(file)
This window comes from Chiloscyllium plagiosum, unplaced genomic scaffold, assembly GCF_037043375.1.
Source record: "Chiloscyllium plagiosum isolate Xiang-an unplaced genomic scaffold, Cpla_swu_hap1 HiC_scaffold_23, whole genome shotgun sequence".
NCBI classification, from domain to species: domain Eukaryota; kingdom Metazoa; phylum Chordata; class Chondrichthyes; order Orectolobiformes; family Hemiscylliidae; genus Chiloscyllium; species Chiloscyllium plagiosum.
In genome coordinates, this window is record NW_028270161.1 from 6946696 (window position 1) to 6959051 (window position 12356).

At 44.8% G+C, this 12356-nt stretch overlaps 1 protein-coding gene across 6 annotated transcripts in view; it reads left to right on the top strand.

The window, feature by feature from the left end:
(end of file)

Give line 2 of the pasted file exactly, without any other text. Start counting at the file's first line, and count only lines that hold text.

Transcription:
Source record: "Chiloscyllium plagiosum isolate Xiang-an unplaced genomic scaffold, Cpla_swu_hap1 HiC_scaffold_23, whole genome shotgun sequence".